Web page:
UPCOMING ELECTION A GREAT TIME TO DISCOVER HOW POLITICAL MEMORABILIA CAN BE AFFORDABLE, REWARDING AND FUN
By David Seideman
Drew Hecht caught the bug as a 10-year-old during the 1964 election after asking his father to take him to the local headquarters of Republican presidential candidate Barry Goldwater, in Harrisburg, Pa. The goal: acquiring a pin with Goldwater’s picture. Hecht hasn’t looked back, amassing one of the nation’s finest political memorabilia collections, spanning American history from George Washington to Donald Trump.
AMERICANA & POLITICAL SIGNATURE® AUCTION 6221
Sept. 14-15, 2020
His thousands of pieces include common political buttons, tickets, brochures, china and license plates. He even owns rare memorabilia from the third-party candidacies of socialist Eugene Debs from the early 1900s and communist Gus Hall from the 1970s. Portions of his collection have been displayed at both Republican and Democratic party conventions.
But one piece has a special place in the heart of the urologist who resides in the Philadelphia area. In 1952, Illinois governor and Democratic nominee Adlai Stevenson was photographed cross-legged with one of his well-worn shoes showing a hole in a sole. The “common man” appeal resulted in a metal tack shoe-shaped campaign pin with a hole in its sole. “I love it!” Hecht says. “It’s meaningful but inexpensive.” How inexpensive? Try $20.
Almost tied for second is a William McKinley and Theodore Roosevelt jugate button (two portraits side by side), featuring a full dinner bucket to highlight prosperity (about $85). “That’s a very common graphic, issue-oriented button and great piece for people to start collecting,” Hecht explains. “You don’t have to spend $10,000.”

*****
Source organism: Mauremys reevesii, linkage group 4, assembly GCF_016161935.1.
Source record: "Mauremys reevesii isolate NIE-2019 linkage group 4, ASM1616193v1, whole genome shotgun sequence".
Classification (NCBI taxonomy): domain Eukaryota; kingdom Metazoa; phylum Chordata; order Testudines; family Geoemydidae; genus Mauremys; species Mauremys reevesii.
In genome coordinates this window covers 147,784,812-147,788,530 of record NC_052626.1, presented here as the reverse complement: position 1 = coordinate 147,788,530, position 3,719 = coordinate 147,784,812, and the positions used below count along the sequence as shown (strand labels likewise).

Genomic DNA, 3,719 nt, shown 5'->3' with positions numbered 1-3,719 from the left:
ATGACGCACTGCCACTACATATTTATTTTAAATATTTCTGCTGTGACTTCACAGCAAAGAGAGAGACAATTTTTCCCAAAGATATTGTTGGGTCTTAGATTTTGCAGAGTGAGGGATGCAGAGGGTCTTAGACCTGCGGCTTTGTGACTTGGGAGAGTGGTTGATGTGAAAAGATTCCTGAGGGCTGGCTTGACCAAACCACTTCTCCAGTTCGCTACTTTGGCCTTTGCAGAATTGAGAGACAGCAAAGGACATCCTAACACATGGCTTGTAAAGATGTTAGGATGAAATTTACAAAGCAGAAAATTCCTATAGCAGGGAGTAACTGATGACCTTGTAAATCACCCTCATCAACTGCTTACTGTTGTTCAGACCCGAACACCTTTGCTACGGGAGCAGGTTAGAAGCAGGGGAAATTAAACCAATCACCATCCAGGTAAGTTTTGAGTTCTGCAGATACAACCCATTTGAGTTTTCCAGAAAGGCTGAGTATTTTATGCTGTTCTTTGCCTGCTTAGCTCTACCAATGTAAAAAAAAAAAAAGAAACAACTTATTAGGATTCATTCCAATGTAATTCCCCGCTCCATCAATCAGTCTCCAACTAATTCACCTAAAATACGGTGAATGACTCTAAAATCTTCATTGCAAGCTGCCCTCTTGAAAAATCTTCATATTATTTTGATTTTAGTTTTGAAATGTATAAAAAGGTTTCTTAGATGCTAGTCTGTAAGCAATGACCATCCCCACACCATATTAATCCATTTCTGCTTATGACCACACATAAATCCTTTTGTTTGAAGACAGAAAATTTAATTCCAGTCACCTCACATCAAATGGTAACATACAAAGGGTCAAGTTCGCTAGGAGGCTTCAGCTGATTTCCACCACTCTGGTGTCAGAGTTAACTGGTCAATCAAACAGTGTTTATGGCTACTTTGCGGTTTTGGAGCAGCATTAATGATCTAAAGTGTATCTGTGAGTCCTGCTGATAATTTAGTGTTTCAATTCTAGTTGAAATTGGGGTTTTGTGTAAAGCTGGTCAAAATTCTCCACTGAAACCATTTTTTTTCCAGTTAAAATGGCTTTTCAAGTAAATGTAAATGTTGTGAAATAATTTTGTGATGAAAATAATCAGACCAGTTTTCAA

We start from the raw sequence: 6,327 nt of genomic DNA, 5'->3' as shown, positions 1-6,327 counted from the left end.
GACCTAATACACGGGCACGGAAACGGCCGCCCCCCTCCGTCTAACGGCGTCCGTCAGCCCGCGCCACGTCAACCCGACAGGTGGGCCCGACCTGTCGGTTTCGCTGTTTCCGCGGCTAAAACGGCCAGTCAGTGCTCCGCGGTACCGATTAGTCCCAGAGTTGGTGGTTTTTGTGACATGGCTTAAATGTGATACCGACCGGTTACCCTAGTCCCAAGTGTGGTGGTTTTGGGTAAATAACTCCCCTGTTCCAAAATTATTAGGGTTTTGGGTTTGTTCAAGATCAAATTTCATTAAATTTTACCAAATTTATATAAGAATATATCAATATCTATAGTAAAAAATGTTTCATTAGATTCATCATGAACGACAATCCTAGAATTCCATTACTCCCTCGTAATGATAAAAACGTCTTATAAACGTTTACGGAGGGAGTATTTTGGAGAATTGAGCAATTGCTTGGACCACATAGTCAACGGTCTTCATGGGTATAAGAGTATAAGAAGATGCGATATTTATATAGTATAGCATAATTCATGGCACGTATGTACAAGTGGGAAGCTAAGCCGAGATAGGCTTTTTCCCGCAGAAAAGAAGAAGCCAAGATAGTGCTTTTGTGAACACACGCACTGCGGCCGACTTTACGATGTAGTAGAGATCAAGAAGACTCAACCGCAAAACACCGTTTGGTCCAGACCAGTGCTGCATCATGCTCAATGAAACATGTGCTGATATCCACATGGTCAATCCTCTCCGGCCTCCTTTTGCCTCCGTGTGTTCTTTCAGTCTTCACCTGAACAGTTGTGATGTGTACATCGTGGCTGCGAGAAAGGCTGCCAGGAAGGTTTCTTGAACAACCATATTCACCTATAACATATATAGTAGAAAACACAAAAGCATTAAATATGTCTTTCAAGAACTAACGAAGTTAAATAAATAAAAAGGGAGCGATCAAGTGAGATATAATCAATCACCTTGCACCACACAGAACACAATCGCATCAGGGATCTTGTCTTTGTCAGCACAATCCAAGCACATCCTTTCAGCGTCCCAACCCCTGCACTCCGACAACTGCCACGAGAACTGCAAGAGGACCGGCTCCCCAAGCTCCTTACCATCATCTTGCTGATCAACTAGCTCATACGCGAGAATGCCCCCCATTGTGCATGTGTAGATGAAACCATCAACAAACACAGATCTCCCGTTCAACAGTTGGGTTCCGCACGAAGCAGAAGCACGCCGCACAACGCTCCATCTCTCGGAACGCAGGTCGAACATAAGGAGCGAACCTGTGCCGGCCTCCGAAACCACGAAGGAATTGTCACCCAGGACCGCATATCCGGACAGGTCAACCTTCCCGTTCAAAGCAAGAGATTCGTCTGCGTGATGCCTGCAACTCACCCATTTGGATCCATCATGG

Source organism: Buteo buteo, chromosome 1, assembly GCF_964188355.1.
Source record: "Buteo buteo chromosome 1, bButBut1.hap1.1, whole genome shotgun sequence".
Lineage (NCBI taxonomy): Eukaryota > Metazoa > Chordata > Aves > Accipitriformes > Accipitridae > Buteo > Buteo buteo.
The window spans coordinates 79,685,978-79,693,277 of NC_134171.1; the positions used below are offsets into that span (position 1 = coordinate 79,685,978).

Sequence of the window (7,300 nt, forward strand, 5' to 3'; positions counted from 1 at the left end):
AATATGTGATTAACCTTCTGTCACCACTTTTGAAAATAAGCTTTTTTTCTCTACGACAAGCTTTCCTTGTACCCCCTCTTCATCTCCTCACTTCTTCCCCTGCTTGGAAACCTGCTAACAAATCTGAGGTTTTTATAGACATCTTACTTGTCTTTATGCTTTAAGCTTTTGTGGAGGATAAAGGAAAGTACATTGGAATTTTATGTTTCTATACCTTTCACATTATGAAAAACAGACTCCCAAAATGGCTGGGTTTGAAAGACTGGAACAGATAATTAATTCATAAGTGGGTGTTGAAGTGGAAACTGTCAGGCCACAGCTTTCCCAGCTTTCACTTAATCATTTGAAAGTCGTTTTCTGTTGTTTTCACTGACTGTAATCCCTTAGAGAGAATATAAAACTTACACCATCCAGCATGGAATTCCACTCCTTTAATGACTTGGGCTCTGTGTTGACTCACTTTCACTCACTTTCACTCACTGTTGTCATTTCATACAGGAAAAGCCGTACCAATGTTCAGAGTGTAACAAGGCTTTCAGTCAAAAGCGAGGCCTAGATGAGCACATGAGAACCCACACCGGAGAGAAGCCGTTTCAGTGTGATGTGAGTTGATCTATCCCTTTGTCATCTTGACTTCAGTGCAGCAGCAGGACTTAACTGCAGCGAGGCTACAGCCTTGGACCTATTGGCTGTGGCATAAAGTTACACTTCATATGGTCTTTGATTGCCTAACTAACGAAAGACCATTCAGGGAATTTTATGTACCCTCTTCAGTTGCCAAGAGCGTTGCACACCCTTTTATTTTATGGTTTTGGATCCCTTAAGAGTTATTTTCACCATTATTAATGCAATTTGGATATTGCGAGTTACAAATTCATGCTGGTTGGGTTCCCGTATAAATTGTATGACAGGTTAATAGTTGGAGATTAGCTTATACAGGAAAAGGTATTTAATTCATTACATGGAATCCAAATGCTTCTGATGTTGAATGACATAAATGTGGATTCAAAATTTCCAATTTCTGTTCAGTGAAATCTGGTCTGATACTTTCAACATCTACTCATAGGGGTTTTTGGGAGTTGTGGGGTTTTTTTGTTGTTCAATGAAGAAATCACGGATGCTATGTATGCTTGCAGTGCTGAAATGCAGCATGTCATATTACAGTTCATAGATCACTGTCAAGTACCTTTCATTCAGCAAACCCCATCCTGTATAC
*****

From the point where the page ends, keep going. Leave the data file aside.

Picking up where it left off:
But you can spend 25 times that amount, too. In November 2019, Heritage Auctions, the top purveyor of vintage political memorabilia, sold a mammoth 41-by-54-inch 1864 jugate Abraham Lincoln and Andrew Johnson campaign poster for $250,000. “Without qualifications simply the best campaign display item for our 16th president!” declared the catalog description. “For the advanced Lincoln or political collector or someone who loves American history and wants to possess the premier Lincoln display item, this offering presents what may well be a literal ‘once-in-a-lifetime’ opportunity.”
Welcome to one of the most rewarding and affordable fields of Americana. You can enjoy it on any budget – from small to large – and collect in a multitude of ways, whether it’s candidates or causes. Political item graphics are often miniature masterpieces, illustrating the evolution of American fonts and design. And new discoveries pop up all the time. It’s one of the rare categories where collectors can still make significant scores at flea markets and antique malls. Above all, it’s patriotic because this particular category teaches our country’s history.
‘BIGGER IS BETTER’
Among the rules of the road is concentrating on memorabilia from 1964 or earlier, says Donald Ackerman, a Heritage consignment director. “Anything produced after 1964 is probably going to have very little value,” he says. Almost everything since then is abundant.
There are a few exceptions, of course. An oversized, 3½-inch Nancy Reagan color celluloid button recently sold for $982. (When it comes to all pins, including sports and entertainment, experts like to say bigger is better; Heritage in 2019 sold an “extremely scarce” 4-inch, 1922 Harry S Truman for district judge button for $5,500). A rare 1968 George McGovern presidential pin recently commanded $1,037, even though it had light aging.